Doctor Who XXXV/9.8: The Zygon Inversion

Art by Stuart Manning, stuart-manning.tumblr.com

Art by Stuart Manning, stuart-manning.tumblr.com

We didn’t need the Z-67, then. (‘Zee’ sixty-seven. Another small sign that this is an international series for a global market.) It was all long gone. The threat, or the temptation, of destruction was enough. The Zygons were never going to be turned inside out at a physical level, but they and human beings have to have their perceptions inverted again and again and again. The solution to the Zygon rising isn’t a happy one. People from both human and Zygon species are killed. It’s difficult to see Bonnie’s instruction to stand down having the effect on her fellow Zygon rebels which the script seems at first glance to suggest. I’d initially thought that the reference to this being the sixteenth time the Doctor has gone through the Osgood box version of Deal or No Deal was that there had been fifteen previous separate Zygon risings, but Andrew Ellard on Twitter has pointed out that this is the more problematic interpretation and the idea that this is the sixteenth version involving these participants makes more sense. Until reading this I’d thought that the point was that the ceasefire has broken down before and will break down again. It’s a striking, perhaps worrying, utilitarian line for Doctor Who to take: the Doctor will keep coming back to minimise the number of deaths and damage to self-knowledge in the hope of saving as many as possible; but changing the mind of just one, in the right place, might be enough, or the most that can be hoped for. It’s a compromise and compromises are messy; but there is a future visible where the difference between human and Zygon is no longer of importance, something perhaps difficult even for the Doctor to grasp. Assimilation is mutual and subtle even if the Zygons have been smuggled in and disguised by an organisation operating beyond the state and outside democratic control.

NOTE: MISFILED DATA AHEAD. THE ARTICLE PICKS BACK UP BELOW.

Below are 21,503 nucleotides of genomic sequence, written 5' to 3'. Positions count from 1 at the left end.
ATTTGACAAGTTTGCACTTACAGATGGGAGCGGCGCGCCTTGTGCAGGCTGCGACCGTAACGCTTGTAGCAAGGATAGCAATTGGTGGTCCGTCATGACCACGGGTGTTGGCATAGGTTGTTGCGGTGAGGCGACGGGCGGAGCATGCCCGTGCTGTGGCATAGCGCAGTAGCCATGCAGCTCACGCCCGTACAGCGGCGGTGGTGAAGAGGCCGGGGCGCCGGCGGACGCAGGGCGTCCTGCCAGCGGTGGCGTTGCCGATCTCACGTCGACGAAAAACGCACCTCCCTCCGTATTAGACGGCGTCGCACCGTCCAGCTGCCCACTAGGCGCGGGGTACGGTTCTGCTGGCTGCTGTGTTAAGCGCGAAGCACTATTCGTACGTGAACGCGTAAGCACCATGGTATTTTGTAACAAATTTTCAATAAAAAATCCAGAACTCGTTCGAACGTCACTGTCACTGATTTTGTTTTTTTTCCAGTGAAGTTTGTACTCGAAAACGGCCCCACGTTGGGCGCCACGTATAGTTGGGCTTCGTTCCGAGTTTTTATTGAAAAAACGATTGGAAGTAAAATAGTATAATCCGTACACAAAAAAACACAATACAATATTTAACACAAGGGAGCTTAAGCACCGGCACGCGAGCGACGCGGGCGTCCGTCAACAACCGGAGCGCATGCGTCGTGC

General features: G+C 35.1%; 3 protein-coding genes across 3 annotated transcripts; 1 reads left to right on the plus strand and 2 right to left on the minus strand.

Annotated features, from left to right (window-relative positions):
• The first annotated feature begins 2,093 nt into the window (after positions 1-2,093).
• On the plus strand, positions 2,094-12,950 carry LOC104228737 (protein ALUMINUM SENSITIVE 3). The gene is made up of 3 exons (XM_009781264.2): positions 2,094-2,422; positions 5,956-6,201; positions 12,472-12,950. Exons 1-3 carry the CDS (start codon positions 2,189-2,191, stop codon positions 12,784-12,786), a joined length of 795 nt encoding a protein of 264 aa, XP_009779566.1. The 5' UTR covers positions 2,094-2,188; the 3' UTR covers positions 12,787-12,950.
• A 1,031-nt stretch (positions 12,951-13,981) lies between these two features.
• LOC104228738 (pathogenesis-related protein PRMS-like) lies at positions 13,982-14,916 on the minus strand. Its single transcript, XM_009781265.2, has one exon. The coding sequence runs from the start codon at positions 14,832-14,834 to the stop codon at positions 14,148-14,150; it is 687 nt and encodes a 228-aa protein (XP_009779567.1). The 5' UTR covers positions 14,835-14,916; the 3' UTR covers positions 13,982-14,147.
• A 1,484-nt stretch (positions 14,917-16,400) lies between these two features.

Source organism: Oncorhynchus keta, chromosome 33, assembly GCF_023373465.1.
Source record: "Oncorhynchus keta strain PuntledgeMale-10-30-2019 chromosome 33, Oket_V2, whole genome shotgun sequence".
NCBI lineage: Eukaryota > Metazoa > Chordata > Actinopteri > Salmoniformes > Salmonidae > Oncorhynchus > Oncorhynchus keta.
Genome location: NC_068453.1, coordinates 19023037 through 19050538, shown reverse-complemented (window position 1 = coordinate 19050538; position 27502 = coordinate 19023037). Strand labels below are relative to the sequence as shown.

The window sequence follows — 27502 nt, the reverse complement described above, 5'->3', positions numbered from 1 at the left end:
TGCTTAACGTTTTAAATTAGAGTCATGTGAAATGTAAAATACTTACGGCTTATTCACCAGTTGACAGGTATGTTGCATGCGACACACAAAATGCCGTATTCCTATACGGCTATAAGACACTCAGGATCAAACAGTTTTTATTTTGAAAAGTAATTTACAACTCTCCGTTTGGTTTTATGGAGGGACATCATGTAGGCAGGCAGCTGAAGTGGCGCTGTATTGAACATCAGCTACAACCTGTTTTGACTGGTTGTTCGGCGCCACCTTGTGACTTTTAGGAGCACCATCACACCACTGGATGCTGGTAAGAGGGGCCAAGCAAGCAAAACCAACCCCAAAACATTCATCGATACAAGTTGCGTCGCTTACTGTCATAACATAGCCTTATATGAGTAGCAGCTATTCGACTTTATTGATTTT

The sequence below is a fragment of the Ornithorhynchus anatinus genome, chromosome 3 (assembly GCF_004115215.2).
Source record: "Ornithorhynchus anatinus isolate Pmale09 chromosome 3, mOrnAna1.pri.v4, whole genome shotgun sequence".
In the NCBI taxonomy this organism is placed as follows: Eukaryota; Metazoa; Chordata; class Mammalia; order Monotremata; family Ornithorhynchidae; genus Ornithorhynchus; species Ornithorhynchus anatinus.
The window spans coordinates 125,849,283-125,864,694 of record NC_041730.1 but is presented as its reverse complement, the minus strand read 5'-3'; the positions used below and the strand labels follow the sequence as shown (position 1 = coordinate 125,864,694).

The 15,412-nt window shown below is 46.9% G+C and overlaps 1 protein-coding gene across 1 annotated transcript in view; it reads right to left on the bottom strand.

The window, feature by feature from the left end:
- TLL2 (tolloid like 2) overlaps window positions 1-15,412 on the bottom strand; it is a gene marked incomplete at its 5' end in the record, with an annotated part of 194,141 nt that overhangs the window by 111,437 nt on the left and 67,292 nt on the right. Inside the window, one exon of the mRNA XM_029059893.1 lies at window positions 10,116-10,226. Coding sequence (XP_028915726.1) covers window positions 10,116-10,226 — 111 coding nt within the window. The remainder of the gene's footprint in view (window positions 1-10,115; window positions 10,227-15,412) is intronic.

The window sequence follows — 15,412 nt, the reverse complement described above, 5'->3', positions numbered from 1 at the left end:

Social media, with the exception of a few people with reservations and perhaps deliberate contrarians, emerged from their pods in force to cheer The Zygon Inversion. Peter Capaldi’s speech in particular was loved. This was a little overlong, but was still a bravura delivery of a clever relation of the Zygon peace to the Time War (of which the Zygons, lest we forget, were victims), the bleak efficacy of mutually assured destruction scenarios, and a reminder of the place which Clara Oswald has in the Doctor’s cosmology. I don’t know how Capaldi’s drawing quite specifically on Hughie Green’s delivery and catchphrase when in his game show host persona played with those who don’t remember Green; did it work as generically as presumably hoped?